When it comes to the actual usage, one of the main advantages of Korean products is the way in which they create an experience, along with their improved functionality. Five years ago, most Americans would balk (and many still will) at the idea of a ten-step beauty routine. But the savvy began to understand much of the appeal. While there are combined products, much of the draw to Korean beauty products comes down to the experience they create. In the ever-busy lives of young people, taking time for a skincare routine might just be the only moment in the day for self-care. Following a slightly complicated skincare routine can force you to slow down for a moment, to follow simple steps without thinking, and to just have a moment of peace and quiet. In a way, it becomes an act of meditation at the beginning and end of each day. With many young people today holding multiple jobs, or jobs with long, grueling hours, finding peaceful moments can be few and far between and beauty then, takes an important role and it’s possible that many Korean beauty companies are seeing and understanding this trend. The addition of cute or calming packaging and ingredients, all of which are marketing trends, true, but we believe it might be more thoughtful. Because most Korean beauty companies are producing very effective products, consumers will purchase them regardless of the packaging. The addition of cute, goofy packaging adds a note of levity and joy that makes us wonder, do they know just how important their products might be to their consumers? We think so.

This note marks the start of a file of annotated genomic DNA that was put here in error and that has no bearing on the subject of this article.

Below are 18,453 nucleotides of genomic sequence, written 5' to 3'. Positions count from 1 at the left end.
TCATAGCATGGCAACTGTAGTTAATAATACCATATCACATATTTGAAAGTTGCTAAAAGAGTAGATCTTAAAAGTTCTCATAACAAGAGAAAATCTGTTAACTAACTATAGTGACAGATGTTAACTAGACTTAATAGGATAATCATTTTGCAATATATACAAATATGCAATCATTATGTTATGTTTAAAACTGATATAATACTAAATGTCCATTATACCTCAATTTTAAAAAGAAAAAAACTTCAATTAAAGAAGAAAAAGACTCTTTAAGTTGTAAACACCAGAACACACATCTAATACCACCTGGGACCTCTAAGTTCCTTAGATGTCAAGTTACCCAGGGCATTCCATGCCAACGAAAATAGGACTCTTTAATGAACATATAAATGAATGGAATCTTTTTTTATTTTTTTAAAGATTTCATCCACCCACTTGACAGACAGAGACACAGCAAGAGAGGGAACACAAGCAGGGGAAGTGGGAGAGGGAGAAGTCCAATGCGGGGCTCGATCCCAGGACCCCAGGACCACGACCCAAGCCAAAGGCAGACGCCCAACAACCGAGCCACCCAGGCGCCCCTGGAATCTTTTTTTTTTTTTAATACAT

Most industries today are all about speed, faster service, faster production all with the same level of quality intended. The effects of this on all aspects of society are palpable. Suicide rates and levels of depression among every age group are higher than almost ever before (although this might have to do with more people being able to express their feelings without consequence). While we are glad to see mental illness and depression becoming more destigmatized, it’s clear that there is still much work to be done. But if by chance, a cat-shaped compact, or a mushroom shaped face cream can help bring a spark of joy to life, we say it’s more than worth the money spent on production. Korean beauty, unlike most, forces us to take a slower approach, with more intention, and focus. It’s taught us that patience and a focus on ingredients are worth the time and effort. These are things we want to see more of, in both beauty and the world at large.